Seeking the Perfect Purse

I have more than a dozen purses, but I am still on the hunt because I have yet to find THE perfect purse.

To me, and I’ll bet to most women, a purse is my home away from home, maybe the way a car is to some men. It’s what I live out of when I leave the house, so it needs to hold everything I might need, and it needs to be arranged, like a house, in a way that’s useful and comfortable. The various compartments must be the right size, shape and place, just like the kitchen and bathroom and closets in a house, although I suppose you could say in a purse it’s all closets.

These are the necessities: size and shape on the tall side with at least one open pocket for a magazine or notebook, sunglasses, boarding pass when traveling; one small outside pocket for my phone; another taller outside pocket for a water bottle; an outside zipper pocket for pens, tissues, business cards, my Creon pill bottle (I have only half a pancreas and have to take a pancreatic enzyme every time I eat, but that’s another story). Inside: room for wallet, tiny umbrella, hairbrush, small cosmetic bag for lipsticks, mirror, moist wipes etc.; inside pocket for a pill bottle with ibuprofen, antacids, Benadryl, and a small toothbrush and paste. You see, I do live out of my purse.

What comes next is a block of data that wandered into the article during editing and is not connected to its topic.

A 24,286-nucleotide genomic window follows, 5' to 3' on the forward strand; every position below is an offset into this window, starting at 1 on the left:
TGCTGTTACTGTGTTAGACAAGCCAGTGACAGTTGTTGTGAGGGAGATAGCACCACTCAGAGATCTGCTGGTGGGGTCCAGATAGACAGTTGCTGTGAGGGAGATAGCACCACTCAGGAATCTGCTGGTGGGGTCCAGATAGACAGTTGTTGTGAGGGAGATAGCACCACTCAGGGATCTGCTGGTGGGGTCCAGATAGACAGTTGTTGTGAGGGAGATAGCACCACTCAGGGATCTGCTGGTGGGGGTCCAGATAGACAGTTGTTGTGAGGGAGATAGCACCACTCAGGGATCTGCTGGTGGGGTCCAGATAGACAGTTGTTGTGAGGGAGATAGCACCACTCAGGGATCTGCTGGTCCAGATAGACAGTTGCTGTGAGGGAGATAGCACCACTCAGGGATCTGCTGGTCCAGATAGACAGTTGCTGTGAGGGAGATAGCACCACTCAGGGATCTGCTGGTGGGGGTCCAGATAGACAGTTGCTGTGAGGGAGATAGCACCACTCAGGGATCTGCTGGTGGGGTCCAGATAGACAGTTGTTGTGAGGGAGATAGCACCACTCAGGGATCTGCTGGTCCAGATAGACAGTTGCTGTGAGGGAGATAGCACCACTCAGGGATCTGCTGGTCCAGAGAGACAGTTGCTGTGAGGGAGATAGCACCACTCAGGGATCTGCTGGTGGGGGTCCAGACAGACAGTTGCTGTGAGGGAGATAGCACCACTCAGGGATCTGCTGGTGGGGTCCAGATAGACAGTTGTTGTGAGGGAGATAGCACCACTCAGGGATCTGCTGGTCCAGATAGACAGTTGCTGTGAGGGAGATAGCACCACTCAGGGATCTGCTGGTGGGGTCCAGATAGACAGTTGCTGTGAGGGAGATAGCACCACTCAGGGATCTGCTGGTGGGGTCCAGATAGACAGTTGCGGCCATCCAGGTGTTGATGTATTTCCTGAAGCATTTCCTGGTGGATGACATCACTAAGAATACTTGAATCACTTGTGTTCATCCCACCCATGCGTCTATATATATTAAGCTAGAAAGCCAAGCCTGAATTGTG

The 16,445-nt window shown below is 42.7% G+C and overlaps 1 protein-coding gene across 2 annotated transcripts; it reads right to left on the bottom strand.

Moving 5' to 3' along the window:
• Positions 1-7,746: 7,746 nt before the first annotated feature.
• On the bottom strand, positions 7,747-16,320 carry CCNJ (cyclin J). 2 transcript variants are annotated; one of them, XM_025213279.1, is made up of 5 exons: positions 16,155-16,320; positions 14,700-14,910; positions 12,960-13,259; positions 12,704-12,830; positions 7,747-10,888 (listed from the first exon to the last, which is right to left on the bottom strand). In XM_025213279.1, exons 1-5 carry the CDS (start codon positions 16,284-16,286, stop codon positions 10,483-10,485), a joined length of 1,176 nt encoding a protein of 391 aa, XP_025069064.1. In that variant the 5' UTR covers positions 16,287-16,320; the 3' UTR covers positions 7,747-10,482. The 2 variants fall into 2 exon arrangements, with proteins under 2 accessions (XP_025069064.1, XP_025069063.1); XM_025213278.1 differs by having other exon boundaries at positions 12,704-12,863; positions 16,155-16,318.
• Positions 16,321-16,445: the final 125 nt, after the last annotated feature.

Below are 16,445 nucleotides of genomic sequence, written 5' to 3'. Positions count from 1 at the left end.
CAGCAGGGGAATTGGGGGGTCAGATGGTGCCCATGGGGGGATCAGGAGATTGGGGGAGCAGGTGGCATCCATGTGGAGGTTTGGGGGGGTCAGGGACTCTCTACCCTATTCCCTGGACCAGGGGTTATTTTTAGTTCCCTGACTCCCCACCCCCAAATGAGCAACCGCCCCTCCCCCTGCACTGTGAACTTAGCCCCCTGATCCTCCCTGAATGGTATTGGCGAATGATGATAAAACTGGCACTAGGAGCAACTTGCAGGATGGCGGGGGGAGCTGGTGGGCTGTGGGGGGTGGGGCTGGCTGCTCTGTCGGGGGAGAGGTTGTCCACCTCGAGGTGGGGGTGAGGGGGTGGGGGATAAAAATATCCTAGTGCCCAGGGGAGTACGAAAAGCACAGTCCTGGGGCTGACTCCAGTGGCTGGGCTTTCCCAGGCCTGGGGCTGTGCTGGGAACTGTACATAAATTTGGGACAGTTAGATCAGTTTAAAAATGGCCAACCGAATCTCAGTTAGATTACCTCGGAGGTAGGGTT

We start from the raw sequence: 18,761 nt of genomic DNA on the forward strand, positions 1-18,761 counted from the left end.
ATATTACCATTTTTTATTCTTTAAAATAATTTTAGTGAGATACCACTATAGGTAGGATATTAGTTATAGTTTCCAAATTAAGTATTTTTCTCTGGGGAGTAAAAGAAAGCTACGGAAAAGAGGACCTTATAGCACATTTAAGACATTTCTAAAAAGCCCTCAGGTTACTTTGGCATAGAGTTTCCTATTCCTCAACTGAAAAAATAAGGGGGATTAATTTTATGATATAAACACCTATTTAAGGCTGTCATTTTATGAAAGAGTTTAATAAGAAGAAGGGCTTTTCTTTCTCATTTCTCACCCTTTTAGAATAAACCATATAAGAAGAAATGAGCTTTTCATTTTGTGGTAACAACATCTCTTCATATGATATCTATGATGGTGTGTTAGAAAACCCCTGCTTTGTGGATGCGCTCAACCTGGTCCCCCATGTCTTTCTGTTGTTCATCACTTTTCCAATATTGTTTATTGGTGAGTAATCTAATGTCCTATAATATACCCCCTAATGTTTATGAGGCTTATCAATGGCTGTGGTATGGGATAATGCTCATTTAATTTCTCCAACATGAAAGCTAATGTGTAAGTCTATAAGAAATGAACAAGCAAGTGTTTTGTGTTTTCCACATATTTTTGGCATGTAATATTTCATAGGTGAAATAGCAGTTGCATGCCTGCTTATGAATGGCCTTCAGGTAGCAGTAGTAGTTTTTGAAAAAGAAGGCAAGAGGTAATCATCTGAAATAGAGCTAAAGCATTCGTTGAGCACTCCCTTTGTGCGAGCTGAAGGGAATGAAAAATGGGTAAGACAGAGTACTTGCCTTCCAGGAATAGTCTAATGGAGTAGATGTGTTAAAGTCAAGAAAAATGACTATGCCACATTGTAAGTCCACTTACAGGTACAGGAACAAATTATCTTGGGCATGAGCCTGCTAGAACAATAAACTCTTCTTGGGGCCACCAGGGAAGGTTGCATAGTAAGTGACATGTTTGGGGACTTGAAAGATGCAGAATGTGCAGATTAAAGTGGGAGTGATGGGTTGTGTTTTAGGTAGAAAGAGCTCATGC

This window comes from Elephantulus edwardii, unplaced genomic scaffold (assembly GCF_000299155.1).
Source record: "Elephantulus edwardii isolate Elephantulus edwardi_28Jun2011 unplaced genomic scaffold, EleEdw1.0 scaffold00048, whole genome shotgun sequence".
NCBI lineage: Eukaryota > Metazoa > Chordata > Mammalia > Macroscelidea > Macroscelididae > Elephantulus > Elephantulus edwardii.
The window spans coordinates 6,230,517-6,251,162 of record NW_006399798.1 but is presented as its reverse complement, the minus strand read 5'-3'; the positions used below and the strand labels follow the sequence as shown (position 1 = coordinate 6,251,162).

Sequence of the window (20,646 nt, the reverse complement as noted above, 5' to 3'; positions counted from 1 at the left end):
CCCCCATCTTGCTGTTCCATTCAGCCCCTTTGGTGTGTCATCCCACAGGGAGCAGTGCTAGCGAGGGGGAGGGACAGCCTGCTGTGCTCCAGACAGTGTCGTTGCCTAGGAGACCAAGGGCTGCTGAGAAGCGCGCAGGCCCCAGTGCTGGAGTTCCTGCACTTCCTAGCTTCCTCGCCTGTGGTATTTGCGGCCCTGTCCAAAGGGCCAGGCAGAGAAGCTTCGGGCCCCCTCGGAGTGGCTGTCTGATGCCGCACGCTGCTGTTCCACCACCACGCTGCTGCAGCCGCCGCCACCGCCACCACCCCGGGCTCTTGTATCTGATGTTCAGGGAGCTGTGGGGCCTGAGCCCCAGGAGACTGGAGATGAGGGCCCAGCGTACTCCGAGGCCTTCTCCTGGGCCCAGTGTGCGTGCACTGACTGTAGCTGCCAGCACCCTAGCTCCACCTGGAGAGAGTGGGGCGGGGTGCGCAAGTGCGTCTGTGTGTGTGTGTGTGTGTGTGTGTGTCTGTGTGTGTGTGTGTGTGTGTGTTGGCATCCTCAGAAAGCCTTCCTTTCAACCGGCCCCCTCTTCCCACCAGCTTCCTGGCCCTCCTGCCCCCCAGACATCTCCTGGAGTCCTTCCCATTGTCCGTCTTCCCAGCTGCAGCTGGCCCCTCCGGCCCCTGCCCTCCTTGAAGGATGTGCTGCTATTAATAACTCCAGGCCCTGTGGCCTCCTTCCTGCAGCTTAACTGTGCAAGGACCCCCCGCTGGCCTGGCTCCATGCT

I am a sucker for those cheesy catalogues that come in the mail and love to thumb through them. Walter Drake is probably my favorite to look through and then discard. (I got another recently, a Walter Drake look-alike, but when I started browsing I realized that AARP must have sold its data base, because every single item was geezer-related: incontinence wear, shower seats, booster chairs, compression hose and socks—things I might expect to buy for someone a whole generation older than me, but I guess I must be in that demographic despite the fact that I need none of those items—none, and hope not to need them for years to come!)

Once I have perused the catalogue and picked out the items I might order, I toss it in recycling, because I have learned that the catalogue is a fantasy. Photos make things look bigger (and better) than they turn out to be when they arrive. There was a purse that looked like it might be just right, and then I read the dimensions: 8×8 1/2×1. They called it a messenger bag, but for whom? Tom Thumb? The photo showed the purse over an arm and it looked quite large until you noticed the scale with the forearm and the bend of the hand. Into the recycling once more and the quest for the perfect purse continues.

Notice how fat the arm looks compared to the bag.